The issues the BJP raises in Karavali are different from the rest of the state, transcending caste-politics and retaining a pan-Hindu ideological consolidation — paint the Congress and especially Siddaramaiah as an anti-Hindu leader who practices appeasement politics by repealing the anti-cow slaughter bill; preferential monetary aid to only Urdu schools; withdrawing cases against Muslim accused; hounding Sangh karyakartas; and celebrating “genocidal” kings such as Tipu Sultan.

In March 2018, the BJP led its massive ‘Karnataka Suraksha Yatre’ simultaneously from Ankola and Kushalnagara in Kodagu to highlight the Karavali communal violence. Uttar Pradesh CM Yogi Adityanath addressed a rally in Mangaluru. Interestingly, Yogi is a key player in the influential Kadali Yogeshwara (Jogi) Matha in Mangaluru, which had erupted in celebrations when he became CM. There are quite a few Jogis in Dakshina Kannada and Udupi districts that have nurtured the Natha Sampradaya since the times of its pioneer saints Matsyendranath and Gorakhnath.

The Congress has hardly a counter-narrative except for widespread temple hopping by Rahul Gandhi, and Siddaramaiah’s certificates on who is a true Hindu.

In all the communal conflicts, the real issues facing Karavali have sadly got drowned — farmer distress due to the falling prices of areca nut and pepper; fears of an areca nut ban in view of the gutka ban; rising unemployment following Gulf layoffs; diversion of Nethravathi water to Kolar and Chikkaballapura; rampant illegal sand mining; threats to biodiversity in the iconic Western Ghats; and lack of tourism development.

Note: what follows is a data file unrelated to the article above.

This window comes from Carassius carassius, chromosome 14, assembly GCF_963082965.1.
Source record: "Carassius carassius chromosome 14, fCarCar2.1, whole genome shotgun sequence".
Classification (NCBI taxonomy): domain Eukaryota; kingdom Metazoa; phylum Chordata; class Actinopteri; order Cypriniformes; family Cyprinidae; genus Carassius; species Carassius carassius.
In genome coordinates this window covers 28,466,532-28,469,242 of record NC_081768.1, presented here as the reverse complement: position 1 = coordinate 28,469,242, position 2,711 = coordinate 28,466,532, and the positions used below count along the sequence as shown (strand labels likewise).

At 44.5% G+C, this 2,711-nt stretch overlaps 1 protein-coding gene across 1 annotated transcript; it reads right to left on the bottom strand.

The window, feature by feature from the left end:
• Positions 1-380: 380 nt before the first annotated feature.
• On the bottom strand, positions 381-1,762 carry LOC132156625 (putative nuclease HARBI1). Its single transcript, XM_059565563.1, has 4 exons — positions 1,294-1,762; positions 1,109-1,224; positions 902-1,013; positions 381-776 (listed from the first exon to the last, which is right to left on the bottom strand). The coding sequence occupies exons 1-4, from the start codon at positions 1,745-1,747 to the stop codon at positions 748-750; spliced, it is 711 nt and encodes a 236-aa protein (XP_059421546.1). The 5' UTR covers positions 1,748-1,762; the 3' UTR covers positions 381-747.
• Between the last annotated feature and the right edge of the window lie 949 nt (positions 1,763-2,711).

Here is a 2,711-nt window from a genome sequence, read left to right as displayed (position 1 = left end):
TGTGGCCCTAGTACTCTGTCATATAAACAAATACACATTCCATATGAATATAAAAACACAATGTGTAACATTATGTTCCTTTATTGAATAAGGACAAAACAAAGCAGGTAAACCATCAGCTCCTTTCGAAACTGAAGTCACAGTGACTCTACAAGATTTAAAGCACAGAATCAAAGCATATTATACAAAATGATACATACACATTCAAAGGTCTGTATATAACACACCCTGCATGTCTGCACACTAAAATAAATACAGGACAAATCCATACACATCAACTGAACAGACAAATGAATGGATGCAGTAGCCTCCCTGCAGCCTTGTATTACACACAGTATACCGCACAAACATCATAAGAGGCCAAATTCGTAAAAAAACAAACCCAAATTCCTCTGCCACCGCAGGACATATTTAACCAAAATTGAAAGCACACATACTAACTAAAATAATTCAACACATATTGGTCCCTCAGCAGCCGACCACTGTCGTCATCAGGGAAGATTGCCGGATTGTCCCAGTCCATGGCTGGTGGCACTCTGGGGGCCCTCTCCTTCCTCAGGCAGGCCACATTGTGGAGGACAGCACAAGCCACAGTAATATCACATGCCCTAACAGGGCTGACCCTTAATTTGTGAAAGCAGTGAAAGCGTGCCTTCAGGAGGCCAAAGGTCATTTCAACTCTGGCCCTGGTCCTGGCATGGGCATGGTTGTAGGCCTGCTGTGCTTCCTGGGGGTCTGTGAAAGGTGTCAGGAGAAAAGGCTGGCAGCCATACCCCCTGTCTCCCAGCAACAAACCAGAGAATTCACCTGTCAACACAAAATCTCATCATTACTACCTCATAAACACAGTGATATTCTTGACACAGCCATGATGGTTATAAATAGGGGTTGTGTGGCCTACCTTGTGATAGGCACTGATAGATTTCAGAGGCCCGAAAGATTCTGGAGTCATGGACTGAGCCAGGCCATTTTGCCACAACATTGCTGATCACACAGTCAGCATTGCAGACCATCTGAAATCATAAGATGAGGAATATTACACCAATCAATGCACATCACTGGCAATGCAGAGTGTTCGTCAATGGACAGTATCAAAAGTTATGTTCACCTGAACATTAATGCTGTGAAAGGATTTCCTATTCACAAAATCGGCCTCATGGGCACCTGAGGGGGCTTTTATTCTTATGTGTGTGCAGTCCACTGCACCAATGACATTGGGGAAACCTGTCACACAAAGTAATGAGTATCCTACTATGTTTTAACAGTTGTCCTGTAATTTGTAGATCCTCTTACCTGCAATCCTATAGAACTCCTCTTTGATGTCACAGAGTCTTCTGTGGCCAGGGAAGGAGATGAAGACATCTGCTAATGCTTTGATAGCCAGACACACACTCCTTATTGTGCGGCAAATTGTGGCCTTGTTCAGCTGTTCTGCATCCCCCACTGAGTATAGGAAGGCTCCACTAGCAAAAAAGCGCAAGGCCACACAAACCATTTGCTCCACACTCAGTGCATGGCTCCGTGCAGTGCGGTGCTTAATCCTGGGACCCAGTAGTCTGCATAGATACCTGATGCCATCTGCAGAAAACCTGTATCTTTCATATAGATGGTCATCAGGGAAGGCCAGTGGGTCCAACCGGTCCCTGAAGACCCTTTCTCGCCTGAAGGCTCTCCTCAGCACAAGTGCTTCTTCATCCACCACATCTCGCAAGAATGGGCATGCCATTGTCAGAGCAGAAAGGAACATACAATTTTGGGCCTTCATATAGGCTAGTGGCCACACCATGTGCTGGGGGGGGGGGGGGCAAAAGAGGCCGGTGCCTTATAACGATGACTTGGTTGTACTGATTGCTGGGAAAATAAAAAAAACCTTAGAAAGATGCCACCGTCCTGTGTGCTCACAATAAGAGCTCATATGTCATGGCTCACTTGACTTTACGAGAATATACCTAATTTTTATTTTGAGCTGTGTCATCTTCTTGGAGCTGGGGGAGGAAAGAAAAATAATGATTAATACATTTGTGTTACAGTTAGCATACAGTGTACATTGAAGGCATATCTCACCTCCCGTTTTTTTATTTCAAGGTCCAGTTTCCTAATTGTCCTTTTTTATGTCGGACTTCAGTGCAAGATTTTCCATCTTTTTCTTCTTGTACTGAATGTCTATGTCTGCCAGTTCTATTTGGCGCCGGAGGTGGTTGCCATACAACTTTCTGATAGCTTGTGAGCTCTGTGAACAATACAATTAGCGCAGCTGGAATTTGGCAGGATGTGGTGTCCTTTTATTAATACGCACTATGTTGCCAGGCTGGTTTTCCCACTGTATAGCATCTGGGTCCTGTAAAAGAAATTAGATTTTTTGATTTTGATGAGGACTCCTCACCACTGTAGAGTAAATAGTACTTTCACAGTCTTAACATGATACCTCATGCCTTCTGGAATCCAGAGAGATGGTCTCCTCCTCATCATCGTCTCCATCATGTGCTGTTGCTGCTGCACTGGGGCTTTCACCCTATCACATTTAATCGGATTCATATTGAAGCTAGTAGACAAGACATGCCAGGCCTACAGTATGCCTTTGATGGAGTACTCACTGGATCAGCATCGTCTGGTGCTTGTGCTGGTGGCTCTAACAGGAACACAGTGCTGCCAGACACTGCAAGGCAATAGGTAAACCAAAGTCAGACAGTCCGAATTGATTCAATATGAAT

The Billavas, who form 30 per cent of the population in Udupi and Dakshina Kannada and follow saint Narayana Guru, are upset with their token seat-representation by both BJP and Congress, with the lion’s share going to the other dominant Bunt community. They have launched active social media campaigns to highlight their grouses, as have Mogaveeras, Kulals and Devadigas.

CFore, Karvy, CVoter and VMR Opinion Polls indicate that as of April-end, Karavali was poised for a tight neck-and-neck contest. BJP held an edge of 0.99 per cent with an estimated vote share of 42.73 per cent, while the Congress’s share was predicted to be 41.72 per cent. The JD(S) trailed with 7.81 per cent.

It is here that the BJP hopes that the Modi-magic, coupled with the campaigns by Amit Shah, Anant Kumar Hegde and Shobha Karandlaje will see them through in Karavali.

Dr Vikram Sampath is a Bengaluru-based award-winning author/historian and political commentator.

This is the second essay in a series by the author on the upcoming Karnataka elections. Read the first part here.

Subscribe to our channels on YouTube & Telegram

Why news media is in crisis & How you can fix it

India needs free, fair, non-hyphenated and questioning journalism even more as it faces multiple crises.

But the news media is in a crisis of its own. There have been brutal layoffs and pay-cuts. The best of journalism is shrinking, yielding to crude prime-time spectacle.

ThePrint has the finest young reporters, columnists and editors working for it. Sustaining journalism of this quality needs smart and thinking people like you to pay for it. Whether you live in India or overseas, you can do it here.

Support Our Journalism

Share Your Views

LEAVE A REPLY

Please enter your comment!
Please enter your name here